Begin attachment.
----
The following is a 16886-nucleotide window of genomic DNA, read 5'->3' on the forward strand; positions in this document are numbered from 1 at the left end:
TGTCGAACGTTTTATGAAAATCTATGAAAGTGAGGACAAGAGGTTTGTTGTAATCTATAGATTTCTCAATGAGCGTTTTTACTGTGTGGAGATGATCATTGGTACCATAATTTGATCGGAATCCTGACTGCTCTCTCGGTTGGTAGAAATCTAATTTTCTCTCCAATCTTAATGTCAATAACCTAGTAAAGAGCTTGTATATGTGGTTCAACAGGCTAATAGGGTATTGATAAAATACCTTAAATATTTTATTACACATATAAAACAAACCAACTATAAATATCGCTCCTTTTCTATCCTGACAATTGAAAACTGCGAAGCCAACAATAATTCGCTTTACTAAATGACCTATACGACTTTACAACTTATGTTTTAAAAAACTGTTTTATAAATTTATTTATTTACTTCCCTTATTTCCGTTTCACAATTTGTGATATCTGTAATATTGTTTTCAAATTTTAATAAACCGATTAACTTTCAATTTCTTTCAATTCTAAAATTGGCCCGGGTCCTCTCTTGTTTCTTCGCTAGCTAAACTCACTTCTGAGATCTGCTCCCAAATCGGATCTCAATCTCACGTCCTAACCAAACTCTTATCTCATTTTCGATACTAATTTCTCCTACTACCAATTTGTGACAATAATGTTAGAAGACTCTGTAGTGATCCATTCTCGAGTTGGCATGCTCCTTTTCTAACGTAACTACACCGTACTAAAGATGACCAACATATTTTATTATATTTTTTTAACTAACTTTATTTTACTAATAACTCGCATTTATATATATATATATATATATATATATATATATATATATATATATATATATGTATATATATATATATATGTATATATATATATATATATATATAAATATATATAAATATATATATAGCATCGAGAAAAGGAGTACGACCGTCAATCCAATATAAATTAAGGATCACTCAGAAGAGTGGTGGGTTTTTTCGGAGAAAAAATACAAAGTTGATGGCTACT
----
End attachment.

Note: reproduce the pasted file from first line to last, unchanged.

The following is a 16886-nucleotide window of genomic DNA, read 5'->3' on the forward strand; positions in this document are numbered from 1 at the left end:
TGTCGAACGTTTTATGAAAATCTATGAAAGTGAGGACAAGAGGTTTGTTGTAATCTATAGATTTCTCAATGAGCGTTTTTACTGTGTGGAGATGATCATTGGTACCATAATTTGATCGGAATCCTGACTGCTCTCTCGGTTGGTAGAAATCTAATTTTCTCTCCAATCTTAATGTCAATAACCTAGTAAAGAGCTTGTATATGTGGTTCAACAGGCTAATAGGGTATTGATAAAATACCTTAAATATTTTATTACACATATAAAACAAACCAACTATAAATATCGCTCCTTTTCTATCCTGACAATTGAAAACTGCGAAGCCAACAATAATTCGCTTTACTAAATGACCTATACGACTTTACAACTTATGTTTTAAAAAACTGTTTTATAAATTTATTTATTTACTTCCCTTATTTCCGTTTCACAATTTGTGATATCTGTAATATTGTTTTCAAATTTTAATAAACCGATTAACTTTCAATTTCTTTCAATTCTAAAATTGGCCCGGGTCCTCTCTTGTTTCTTCGCTAGCTAAACTCACTTCTGAGATCTGCTCCCAAATCGGATCTCAATCTCACGTCCTAACCAAACTCTTATCTCATTTTCGATACTAATTTCTCCTACTACCAATTTGTGACAATAATGTTAGAAGACTCTGTAGTGATCCATTCTCGAGTTGGCATGCTCCTTTTCTAACGTAACTACACCGTACTAAAGATGACCAACATATTTTATTATATTTTTTTAACTAACTTTATTTTACTAATAACTCGCATTTATATATATATATATATATATATATATATATATATATATATATATATATATGTATATATATATATATATGTATATATATATATATATATATATAAATATATATAAATATATATATAGCATCGAGAAAAGGAGTACGACCGTCAATCCAATATAAATTAAGGATCACTCAGAAGAGTGGTGGGTTTTTTCGGAGAAAAAATACAAAGTTGATGGCTACT